That’s not what was on Nick at Night. The word “retarded” was blanked out. “Are you one of the ___ cousins?” The laughter from the studio audience wasn’t blanked out, so unless you have a nearly-eidetic memory like mine, the exchange didn’t even really make sense.
I’m sure the censorship was voluntary, at least technically. But it disturbs me that a simple joke in 1996 becomes a toxic insult in 2013. We certainly have lost our sense of humor, even if some of our sense of humor was a bit cruel.
Okay, now on to Boston. I write this after a series of tragic events unfolded in Robert Stinson’s former neighborhood in Boston that started with the two “terrorist” bombs exploding at the finish line at the Boston Marathon, and culminated with an unprecedented manhunt involving the might of entire metropolitan police departments in addition to as many as 9000 additional police from agencies like the FBI, ATF, state police, and more.
On the phone the other day, Robert talked about how disturbing and oddly empowering it was to describe the criminals involved as “terrorists.” While I agree with that as a valid analysis of the mind state of Americans when it comes to tragic crimes, particularly as portrayed by the media, in my mind there is a bigger issue: big government. Doesn’t it trouble anyone else that the very opponents of “big government” are often the first ones to call upon it for help, either in the form of invasions of nations like Afghanistan or Iraq, or when the people (certain bloggers and vloggers like to call them “sheeple”) are a bunch of frightened rabbits?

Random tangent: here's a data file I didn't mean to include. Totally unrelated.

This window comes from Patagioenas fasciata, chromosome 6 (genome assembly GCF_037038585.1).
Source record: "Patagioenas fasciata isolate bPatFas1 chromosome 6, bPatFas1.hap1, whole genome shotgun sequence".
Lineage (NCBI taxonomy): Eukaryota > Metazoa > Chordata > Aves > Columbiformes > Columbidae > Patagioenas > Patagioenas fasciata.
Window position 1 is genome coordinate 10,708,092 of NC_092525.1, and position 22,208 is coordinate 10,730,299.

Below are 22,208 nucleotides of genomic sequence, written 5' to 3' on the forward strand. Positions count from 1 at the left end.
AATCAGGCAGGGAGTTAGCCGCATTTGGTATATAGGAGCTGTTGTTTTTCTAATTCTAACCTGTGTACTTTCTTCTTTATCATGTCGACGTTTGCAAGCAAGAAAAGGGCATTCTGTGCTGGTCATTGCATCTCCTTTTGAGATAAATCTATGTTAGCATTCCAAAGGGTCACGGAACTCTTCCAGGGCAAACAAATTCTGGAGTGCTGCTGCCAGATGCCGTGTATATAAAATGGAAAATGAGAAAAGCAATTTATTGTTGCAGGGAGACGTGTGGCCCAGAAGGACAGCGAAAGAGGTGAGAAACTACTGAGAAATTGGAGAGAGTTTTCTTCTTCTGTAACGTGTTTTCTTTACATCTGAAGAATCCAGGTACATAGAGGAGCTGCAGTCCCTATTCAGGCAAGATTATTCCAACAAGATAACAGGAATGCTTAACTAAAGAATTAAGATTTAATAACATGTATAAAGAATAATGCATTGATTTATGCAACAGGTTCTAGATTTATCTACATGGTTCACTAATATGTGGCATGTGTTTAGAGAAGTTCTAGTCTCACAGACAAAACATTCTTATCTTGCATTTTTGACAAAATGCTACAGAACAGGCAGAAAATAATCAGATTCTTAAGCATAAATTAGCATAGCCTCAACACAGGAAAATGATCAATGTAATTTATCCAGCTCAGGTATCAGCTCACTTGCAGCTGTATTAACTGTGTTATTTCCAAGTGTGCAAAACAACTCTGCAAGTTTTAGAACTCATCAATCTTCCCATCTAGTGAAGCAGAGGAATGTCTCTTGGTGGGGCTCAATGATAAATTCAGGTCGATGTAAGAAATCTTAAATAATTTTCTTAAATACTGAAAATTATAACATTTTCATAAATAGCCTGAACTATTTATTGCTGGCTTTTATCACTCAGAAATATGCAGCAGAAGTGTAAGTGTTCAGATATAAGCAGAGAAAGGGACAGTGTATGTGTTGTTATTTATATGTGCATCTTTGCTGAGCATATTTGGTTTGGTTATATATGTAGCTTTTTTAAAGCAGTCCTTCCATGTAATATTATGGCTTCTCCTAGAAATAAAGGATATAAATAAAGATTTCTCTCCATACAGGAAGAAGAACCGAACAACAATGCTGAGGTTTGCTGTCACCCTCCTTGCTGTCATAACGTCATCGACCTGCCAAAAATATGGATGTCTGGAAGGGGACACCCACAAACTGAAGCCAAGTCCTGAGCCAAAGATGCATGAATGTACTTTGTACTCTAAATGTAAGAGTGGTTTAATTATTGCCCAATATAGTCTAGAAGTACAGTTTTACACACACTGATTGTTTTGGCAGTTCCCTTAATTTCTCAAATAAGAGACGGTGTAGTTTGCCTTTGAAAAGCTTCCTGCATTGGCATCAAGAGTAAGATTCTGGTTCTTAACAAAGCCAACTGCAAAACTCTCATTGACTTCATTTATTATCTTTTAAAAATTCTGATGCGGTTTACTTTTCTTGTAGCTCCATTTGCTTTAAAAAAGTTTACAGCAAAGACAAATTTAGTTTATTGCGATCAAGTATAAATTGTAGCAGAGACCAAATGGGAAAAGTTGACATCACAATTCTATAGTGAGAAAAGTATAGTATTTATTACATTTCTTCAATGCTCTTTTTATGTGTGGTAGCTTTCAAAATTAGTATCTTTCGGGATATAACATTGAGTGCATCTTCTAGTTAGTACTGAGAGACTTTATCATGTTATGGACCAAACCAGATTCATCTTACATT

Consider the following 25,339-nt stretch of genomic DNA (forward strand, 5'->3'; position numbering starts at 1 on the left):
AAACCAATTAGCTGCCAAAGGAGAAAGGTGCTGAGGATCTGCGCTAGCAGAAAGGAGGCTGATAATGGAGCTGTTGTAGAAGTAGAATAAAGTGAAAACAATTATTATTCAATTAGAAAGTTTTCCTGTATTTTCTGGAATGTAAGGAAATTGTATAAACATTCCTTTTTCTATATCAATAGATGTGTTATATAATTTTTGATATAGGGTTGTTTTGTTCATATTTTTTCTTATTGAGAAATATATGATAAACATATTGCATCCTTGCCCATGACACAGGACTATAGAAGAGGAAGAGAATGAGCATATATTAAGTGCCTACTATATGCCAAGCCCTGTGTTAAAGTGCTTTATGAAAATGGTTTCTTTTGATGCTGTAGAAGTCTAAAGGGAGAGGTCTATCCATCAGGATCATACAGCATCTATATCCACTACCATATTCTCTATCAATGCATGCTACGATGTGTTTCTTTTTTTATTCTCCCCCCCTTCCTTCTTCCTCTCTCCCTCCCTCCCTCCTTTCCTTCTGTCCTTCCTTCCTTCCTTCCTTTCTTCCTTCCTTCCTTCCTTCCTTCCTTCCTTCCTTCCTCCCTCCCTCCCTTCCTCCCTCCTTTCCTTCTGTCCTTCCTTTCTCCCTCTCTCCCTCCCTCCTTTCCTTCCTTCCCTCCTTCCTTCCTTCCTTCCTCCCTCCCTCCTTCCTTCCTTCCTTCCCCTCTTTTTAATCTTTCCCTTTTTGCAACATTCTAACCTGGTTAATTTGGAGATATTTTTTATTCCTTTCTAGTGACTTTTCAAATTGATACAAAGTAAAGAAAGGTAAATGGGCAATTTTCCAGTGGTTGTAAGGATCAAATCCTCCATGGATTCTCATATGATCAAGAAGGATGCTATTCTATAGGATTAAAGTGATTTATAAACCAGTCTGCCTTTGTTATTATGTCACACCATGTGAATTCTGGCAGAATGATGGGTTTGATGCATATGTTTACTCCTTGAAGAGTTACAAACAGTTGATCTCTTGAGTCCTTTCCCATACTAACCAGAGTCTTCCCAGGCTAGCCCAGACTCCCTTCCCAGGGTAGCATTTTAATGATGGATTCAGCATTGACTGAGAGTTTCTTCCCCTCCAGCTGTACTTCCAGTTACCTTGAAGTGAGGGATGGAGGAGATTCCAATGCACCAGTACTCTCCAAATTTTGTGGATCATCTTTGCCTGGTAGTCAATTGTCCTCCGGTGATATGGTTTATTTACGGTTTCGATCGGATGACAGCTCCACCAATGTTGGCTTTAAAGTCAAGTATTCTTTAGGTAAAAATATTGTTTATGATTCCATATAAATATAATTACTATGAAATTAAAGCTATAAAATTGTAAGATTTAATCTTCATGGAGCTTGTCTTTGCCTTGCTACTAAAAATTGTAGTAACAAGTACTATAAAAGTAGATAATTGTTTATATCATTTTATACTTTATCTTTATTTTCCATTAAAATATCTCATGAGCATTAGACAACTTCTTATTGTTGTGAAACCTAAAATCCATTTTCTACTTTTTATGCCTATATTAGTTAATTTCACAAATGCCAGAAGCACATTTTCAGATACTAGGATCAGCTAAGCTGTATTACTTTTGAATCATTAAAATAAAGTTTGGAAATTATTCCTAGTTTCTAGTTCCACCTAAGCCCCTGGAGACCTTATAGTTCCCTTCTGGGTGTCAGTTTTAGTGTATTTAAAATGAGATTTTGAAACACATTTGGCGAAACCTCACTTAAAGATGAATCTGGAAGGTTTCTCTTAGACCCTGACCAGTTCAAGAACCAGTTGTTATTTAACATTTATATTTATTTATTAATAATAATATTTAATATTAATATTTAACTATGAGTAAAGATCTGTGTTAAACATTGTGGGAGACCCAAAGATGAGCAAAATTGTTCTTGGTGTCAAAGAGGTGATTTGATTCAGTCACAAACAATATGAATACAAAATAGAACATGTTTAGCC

Americans are falling in love with the feeling of safety, and that is always at the cost of freedom. Ironically, they are in love with their fear as well. The entirety of metropolitan Boston was locked down for nearly a day, which to any open mind could only be described as a police state. When the perpetrator was finally apprehended (one 19-year-old man), crowds cheered police with cries of “USA! USA! USA!”, not realizing or caring that the “terrorists” were both United States citizens.
The average citizen is neither courageous nor perceptive. He needs a higher power to care for him, both in the form of a “mother,” government, and a “father,” god. People seem more like children to me with each passing day.